The ANC unit is passable but not great. However, as the Beats Studio3 Wireless are pretty good at physically blocking noise from entering your ears, the cumulative effect is decent.

How long does the Beats Studio3 Wireless battery last?

Beats claim a battery life of 22 hours with active noise canceling turned on and 40 hours without. For reference, Bose claims about 20 hours of constant playback on their QC35 headphones. In our testing here, we got 10 hours and and 12 minutes on 100% volume with ANC turned on, so it isn’t hard to see how you could push these well beyond the 22 hours unless you want to blow out your eardrums.

Does the Beats Studio3 Wireless sound good?

There's only one button the right ear cup, and it controls the ANC and power.
The only button on the right ear cup is the power button on the bottom, which also lets you turn off or on active noise canceling if you double-tap it.

When it comes to headphones that I’m going to be using for hours at a time on plane rides and commutes, I want three things: comfort (which I already spoke about), battery life (which is pretty good), and sound quality. If I’m taking a 20-hour plane ride, chances are that I’m going to be staring wistfully out of the window at some point, reminiscing and listening to my favorite Bon Iver song, as we all do. At that point, sound quality becomes really important.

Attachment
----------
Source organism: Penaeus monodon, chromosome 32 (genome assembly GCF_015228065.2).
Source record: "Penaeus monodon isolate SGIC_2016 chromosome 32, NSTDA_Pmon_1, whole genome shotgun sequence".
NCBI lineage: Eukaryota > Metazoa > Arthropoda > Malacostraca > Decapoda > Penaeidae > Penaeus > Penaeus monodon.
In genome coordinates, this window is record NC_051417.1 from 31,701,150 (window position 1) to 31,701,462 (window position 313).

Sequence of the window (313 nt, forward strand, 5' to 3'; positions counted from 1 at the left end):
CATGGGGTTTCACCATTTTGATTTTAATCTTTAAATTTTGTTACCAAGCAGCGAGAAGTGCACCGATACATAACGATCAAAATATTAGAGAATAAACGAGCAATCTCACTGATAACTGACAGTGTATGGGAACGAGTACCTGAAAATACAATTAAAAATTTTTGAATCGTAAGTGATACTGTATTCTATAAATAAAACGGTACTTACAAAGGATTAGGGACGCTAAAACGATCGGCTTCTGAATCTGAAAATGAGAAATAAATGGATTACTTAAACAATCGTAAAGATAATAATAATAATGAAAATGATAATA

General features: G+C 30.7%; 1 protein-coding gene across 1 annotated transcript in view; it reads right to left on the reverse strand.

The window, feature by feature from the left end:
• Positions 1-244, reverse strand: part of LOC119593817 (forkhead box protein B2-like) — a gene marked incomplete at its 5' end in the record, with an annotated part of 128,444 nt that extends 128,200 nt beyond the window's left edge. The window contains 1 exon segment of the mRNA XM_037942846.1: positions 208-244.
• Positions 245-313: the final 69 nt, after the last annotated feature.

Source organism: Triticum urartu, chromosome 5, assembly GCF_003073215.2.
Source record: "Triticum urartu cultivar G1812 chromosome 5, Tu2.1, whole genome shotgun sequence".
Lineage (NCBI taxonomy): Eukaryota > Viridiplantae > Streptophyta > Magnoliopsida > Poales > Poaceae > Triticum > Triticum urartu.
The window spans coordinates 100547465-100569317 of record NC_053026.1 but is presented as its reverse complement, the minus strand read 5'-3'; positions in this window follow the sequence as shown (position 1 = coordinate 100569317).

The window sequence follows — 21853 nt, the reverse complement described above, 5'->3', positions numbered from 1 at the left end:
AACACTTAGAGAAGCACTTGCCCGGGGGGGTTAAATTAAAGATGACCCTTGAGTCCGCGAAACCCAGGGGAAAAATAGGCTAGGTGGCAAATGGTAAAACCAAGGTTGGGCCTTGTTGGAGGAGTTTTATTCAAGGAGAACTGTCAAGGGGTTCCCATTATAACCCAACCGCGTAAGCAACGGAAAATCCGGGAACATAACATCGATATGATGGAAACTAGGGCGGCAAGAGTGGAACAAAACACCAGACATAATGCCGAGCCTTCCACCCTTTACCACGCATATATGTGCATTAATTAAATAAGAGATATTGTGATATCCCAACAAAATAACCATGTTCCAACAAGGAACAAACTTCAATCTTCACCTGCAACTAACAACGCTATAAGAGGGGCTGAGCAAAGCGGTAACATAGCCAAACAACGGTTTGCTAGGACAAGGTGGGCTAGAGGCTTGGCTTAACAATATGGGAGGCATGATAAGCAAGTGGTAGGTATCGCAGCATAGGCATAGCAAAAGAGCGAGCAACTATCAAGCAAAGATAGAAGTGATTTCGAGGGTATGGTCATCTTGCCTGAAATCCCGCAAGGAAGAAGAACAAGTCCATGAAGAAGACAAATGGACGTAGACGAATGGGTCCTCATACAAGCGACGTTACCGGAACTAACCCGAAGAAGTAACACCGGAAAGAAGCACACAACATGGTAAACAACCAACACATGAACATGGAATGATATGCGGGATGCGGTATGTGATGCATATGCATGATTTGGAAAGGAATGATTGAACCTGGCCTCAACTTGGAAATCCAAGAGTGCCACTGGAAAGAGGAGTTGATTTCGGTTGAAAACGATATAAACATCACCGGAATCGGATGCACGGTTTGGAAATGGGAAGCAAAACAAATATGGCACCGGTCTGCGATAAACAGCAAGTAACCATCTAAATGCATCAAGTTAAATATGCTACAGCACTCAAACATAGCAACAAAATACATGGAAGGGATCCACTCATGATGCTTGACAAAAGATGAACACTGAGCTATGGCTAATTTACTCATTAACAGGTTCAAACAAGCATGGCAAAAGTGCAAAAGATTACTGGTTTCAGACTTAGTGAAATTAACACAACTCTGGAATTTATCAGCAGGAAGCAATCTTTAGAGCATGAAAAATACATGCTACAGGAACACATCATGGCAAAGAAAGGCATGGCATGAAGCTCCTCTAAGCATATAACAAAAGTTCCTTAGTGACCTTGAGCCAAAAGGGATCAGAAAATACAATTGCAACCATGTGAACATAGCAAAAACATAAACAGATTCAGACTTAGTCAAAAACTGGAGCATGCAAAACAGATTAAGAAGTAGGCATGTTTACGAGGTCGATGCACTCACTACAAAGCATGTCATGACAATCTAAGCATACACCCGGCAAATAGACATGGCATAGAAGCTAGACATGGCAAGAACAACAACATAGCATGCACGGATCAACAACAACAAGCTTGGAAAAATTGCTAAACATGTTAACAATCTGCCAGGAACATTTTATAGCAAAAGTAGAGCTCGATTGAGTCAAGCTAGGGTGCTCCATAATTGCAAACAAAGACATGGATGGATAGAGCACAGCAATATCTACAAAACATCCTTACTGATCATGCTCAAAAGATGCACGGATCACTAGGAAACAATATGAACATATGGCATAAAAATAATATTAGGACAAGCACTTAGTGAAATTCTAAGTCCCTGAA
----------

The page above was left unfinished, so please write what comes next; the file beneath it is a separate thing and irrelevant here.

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Now, these Beats headphones are notorious for favoring bass but it isn’t as loud as you might expect. The boosted bass notes are louder than our headphone preference curve (pink) suggests, though it remains listenable. Particularly bass-heavy tracks may suffer: the bass in the song “Never Look Back” by Slow Club masks the slow finger snaps at the intro. That really shouldn’t happen. The vocals that come in at about the same time, but at least the midrange boost makes them fairly easy to hear.

Around 0:08 seconds in, the main melody comes in, which is a female vocal layered on top of another vocal singing that same melody at a lower register. With these headphones, that secondary melody is more or less equal in output to the main melody, which, by definition of being a secondary melody, shouldn’t be the case.

How is the call quality on the Studio 3?

The Beats Studio3 Wireless contains an integrated microphone for voice calls, though you could also use the audio cable’s in-line microphone. We have yet to measure the in-line microphone’s frequency response. Meanwhile, the internal microphone demos highlight that voices sound slightly muffled, and background noise causes distortions, making this headset less than ideal for anything but a quiet environment.

Beats Studio3 Wireless microphone demo (Ideal conditions):

Beats Studio3 Wireless microphone demo (Wind conditions):

Beats Studio3 Wireless microphone demo (Street conditions):

Beats Studio3 Wireless microphone demo (Office conditions):

Beats Studio3 Wireless microphone demo (Reverberant space conditions):

How does the microphone sound to you?

1445 votes

Should you buy the Beats Studio3 Wireless?

The Beats Studio3 headphones aren't the most comfortable to wear.
Though the plush ear pads are comfortable, the grippy plastic on the bottom of the headband is annoying to wear.